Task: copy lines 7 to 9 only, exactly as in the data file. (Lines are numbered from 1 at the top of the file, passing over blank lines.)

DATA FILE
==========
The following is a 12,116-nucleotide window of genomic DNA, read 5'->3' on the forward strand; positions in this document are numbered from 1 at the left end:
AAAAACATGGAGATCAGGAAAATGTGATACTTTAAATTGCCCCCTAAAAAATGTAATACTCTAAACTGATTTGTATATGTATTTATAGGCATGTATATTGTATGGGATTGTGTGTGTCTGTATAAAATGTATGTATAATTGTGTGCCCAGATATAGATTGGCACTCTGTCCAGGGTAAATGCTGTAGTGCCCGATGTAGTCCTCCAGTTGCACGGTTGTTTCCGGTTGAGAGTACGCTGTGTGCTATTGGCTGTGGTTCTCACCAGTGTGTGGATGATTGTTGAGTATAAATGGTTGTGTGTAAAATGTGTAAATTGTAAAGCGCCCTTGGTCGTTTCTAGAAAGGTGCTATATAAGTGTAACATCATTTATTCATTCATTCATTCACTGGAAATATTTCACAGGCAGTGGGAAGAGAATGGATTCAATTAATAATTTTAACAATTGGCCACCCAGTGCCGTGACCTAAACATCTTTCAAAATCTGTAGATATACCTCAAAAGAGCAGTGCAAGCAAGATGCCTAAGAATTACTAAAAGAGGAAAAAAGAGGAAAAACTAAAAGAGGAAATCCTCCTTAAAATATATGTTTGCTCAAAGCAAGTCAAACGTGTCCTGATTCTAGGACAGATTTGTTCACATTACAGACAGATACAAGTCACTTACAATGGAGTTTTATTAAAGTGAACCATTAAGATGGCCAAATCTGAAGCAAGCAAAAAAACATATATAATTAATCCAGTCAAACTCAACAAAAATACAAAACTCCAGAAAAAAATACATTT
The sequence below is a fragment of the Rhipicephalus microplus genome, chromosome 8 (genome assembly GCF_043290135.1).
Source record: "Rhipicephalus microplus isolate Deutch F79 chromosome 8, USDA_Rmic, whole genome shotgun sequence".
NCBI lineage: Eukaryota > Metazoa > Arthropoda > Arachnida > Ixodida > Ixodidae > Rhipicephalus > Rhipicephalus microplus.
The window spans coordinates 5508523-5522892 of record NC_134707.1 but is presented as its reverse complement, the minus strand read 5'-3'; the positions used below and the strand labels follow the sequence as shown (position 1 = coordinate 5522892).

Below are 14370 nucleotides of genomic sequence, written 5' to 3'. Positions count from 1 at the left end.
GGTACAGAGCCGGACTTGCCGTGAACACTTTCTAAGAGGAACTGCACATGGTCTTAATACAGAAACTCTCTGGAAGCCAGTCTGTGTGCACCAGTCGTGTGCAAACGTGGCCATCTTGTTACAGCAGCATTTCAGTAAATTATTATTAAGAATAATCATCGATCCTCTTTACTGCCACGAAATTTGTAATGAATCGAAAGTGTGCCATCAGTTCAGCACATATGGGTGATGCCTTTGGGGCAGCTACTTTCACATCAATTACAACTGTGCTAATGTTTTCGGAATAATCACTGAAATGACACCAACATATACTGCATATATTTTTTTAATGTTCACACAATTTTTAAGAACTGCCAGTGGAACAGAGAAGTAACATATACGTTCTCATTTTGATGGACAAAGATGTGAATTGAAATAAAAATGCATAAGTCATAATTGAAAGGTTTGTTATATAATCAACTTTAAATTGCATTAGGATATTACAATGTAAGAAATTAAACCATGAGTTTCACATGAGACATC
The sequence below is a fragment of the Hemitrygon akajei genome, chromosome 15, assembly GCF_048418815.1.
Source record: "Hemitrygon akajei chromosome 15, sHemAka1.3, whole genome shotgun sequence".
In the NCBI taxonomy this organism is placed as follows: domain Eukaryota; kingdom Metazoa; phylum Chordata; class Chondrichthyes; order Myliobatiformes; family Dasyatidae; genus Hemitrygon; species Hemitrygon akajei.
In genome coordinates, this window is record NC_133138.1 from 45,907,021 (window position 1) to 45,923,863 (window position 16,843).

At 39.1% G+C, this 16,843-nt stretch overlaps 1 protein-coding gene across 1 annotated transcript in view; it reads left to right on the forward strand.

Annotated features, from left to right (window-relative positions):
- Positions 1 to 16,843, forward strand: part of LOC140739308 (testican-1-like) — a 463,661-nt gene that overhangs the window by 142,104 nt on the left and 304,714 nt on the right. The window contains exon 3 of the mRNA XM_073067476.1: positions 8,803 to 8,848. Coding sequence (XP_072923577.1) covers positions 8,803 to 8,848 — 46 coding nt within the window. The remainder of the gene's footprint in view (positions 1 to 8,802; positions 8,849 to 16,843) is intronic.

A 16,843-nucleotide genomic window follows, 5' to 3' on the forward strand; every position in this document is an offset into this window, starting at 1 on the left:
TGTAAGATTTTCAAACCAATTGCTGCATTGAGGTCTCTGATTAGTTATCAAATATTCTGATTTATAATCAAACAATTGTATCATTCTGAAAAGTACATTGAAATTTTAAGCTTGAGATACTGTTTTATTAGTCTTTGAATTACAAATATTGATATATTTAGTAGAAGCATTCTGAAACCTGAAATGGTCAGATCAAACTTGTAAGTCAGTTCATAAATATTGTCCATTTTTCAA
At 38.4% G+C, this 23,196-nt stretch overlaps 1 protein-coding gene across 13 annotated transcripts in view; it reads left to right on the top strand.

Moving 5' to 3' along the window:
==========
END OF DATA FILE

Below are 14370 nucleotides of genomic sequence, written 5' to 3'. Positions count from 1 at the left end.
GGTACAGAGCCGGACTTGCCGTGAACACTTTCTAAGAGGAACTGCACATGGTCTTAATACAGAAACTCTCTGGAAGCCAGTCTGTGTGCACCAGTCGTGTGCAAACGTGGCCATCTTGTTACAGCAGCATTTCAGTAAATTATTATTAAGAATAATCATCGATCCTCTTTACTGCCACGAAATTTGTAATGAATCGAAAGTGTGCCATCAGTTCAGCACATATGGGTGATGCCTTTGGGGCAGCTACTTTCACATCAATTACAACTGTGCTAATGTTTTCGGAATAATCACTGAAATGACACCAACATATACTGCATATATTTTTTTAATGTTCACACAATTTTTAAGAACTGCCAGTGGAACAGAGAAGTAACATATACGTTCTCATTTTGATGGACAAAGATGTGAATTGAAATAAAAATGCATAAGTCATAATTGAAAGGTTTGTTATATAATCAACTTTAAATTGCATTAGGATATTACAATGTAAGAAATTAAACCATGAGTTTCACATGAGACATC
The sequence below is a fragment of the Hemitrygon akajei genome, chromosome 15, assembly GCF_048418815.1.